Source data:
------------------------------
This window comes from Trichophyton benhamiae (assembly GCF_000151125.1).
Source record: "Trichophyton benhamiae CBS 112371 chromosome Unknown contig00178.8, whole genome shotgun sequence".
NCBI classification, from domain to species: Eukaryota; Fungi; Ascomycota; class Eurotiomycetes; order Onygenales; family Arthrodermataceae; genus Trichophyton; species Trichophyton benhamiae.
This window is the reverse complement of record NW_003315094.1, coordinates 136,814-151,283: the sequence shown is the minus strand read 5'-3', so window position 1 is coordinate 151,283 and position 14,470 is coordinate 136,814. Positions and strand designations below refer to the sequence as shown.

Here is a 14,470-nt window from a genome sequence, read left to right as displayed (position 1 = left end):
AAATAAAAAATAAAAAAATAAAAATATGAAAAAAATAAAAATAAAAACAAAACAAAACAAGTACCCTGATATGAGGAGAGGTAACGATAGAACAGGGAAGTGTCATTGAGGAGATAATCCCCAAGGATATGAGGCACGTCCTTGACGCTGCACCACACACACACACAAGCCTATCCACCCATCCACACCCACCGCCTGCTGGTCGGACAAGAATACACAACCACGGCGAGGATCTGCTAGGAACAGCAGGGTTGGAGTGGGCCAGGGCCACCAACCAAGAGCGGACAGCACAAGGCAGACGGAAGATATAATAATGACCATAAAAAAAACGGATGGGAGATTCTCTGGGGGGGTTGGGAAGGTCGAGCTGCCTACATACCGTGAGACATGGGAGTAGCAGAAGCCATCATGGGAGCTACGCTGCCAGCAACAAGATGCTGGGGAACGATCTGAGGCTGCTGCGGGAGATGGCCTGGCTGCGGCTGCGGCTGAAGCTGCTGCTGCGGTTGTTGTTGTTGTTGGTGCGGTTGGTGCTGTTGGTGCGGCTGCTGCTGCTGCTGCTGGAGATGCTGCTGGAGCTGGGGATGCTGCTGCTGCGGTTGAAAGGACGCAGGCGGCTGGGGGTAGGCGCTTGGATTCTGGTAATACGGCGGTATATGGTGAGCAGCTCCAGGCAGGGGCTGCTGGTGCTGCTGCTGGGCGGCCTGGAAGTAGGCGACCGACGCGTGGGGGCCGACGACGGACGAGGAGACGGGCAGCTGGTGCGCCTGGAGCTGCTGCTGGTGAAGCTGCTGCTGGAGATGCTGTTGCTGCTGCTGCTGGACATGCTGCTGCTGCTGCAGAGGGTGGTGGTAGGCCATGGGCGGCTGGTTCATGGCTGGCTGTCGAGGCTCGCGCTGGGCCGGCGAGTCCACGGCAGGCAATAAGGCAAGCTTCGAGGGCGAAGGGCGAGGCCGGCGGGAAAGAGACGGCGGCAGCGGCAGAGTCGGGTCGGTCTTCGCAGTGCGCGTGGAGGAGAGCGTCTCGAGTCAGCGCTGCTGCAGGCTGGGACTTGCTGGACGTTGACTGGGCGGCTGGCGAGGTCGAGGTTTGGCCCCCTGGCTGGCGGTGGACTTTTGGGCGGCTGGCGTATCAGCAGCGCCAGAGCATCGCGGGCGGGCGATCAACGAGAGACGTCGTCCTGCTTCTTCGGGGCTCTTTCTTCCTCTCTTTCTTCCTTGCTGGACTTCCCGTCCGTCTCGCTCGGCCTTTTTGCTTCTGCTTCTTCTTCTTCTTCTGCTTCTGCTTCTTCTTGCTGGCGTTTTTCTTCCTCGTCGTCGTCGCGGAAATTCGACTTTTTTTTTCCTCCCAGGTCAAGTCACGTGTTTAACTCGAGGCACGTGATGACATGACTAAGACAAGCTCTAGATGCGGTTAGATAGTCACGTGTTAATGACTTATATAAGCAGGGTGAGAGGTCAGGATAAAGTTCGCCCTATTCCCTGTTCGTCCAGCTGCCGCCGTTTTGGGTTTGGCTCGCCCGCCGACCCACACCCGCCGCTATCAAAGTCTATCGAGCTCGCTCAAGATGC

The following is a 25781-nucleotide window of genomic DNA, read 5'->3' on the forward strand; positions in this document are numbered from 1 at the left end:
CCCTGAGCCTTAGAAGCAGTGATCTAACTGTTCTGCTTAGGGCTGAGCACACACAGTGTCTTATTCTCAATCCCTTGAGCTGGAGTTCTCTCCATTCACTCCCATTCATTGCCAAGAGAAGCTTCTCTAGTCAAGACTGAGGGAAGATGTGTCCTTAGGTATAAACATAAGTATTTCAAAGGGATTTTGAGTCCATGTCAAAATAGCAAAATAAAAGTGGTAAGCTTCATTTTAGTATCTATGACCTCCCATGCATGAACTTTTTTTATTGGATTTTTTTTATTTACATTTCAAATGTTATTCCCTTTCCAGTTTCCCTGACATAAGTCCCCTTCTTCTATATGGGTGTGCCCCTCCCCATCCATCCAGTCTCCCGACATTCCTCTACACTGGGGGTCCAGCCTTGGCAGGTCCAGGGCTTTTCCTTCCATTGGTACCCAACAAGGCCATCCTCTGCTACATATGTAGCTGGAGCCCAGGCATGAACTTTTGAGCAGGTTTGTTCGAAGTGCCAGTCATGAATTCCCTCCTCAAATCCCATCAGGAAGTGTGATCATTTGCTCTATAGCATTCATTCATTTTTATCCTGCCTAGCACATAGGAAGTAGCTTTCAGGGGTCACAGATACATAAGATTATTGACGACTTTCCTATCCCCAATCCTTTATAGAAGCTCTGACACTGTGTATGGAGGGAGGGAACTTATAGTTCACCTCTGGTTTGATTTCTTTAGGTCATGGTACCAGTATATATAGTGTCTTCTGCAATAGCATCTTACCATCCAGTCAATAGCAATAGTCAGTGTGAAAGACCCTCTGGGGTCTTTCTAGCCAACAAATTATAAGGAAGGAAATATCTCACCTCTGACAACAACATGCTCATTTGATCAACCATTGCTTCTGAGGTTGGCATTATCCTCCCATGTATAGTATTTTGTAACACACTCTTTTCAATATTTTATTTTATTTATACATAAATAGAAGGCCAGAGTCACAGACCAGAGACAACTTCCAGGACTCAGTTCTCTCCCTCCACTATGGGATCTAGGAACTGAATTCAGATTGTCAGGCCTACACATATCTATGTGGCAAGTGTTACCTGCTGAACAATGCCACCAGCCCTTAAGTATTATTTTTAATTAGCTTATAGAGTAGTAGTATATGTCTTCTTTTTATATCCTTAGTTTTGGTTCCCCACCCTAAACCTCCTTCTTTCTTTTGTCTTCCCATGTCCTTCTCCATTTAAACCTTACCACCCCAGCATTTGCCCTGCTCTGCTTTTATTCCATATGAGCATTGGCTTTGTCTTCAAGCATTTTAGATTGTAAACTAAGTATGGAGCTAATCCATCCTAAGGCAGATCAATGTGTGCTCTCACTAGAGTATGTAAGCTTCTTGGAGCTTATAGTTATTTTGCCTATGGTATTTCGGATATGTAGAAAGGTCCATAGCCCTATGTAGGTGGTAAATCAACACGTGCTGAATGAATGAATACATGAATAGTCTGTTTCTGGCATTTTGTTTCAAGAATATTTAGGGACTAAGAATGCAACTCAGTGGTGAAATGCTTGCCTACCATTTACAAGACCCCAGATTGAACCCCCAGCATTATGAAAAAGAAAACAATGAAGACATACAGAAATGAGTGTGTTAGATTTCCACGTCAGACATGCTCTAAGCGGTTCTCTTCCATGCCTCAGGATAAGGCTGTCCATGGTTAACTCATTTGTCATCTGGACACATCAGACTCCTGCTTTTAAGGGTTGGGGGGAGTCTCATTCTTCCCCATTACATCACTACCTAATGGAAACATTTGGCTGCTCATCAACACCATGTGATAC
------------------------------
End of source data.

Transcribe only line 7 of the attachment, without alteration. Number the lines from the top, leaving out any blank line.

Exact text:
The following is a 25781-nucleotide window of genomic DNA, read 5'->3' on the forward strand; positions in this document are numbered from 1 at the left end: